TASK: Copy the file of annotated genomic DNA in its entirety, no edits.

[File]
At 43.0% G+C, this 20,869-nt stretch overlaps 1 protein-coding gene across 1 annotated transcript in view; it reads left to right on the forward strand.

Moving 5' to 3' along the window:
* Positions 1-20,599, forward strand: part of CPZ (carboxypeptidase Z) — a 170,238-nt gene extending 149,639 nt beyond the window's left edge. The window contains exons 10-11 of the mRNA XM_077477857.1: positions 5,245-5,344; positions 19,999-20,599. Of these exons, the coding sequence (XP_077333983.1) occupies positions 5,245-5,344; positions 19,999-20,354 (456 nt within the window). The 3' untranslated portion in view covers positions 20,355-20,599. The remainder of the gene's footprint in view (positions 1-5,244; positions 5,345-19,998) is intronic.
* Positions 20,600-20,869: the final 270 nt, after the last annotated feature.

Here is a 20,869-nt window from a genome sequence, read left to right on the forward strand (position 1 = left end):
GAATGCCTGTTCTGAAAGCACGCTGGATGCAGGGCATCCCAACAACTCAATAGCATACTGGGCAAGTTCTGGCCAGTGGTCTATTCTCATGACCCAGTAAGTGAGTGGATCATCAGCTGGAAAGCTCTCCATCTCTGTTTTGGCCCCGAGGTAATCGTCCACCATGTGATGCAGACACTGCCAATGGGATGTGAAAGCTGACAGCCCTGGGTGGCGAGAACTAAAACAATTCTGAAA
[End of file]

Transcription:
At 43.0% G+C, this 20,869-nt stretch overlaps 1 protein-coding gene across 1 annotated transcript in view; it reads left to right on the forward strand.

Moving 5' to 3' along the window:
* Positions 1-20,599, forward strand: part of CPZ (carboxypeptidase Z) — a 170,238-nt gene extending 149,639 nt beyond the window's left edge. The window contains exons 10-11 of the mRNA XM_077477857.1: positions 5,245-5,344; positions 19,999-20,599. Of these exons, the coding sequence (XP_077333983.1) occupies positions 5,245-5,344; positions 19,999-20,354 (456 nt within the window). The 3' untranslated portion in view covers positions 20,355-20,599. The remainder of the gene's footprint in view (positions 1-5,244; positions 5,345-19,998) is intronic.
* Positions 20,600-20,869: the final 270 nt, after the last annotated feature.

Here is a 20,869-nt window from a genome sequence, read left to right on the forward strand (position 1 = left end):
GAATGCCTGTTCTGAAAGCACGCTGGATGCAGGGCATCCCAACAACTCAATAGCATACTGGGCAAGTTCTGGCCAGTGGTCTATTCTCATGACCCAGTAAGTGAGTGGATCATCAGCTGGAAAGCTCTCCATCTCTGTTTTGGCCCCGAGGTAATCGTCCACCATGTGATGCAGACACTGCCAATGGGATGTGAAAGCTGACAGCCCTGGGTGGCGAGAACTAAAACAATTCTGAAA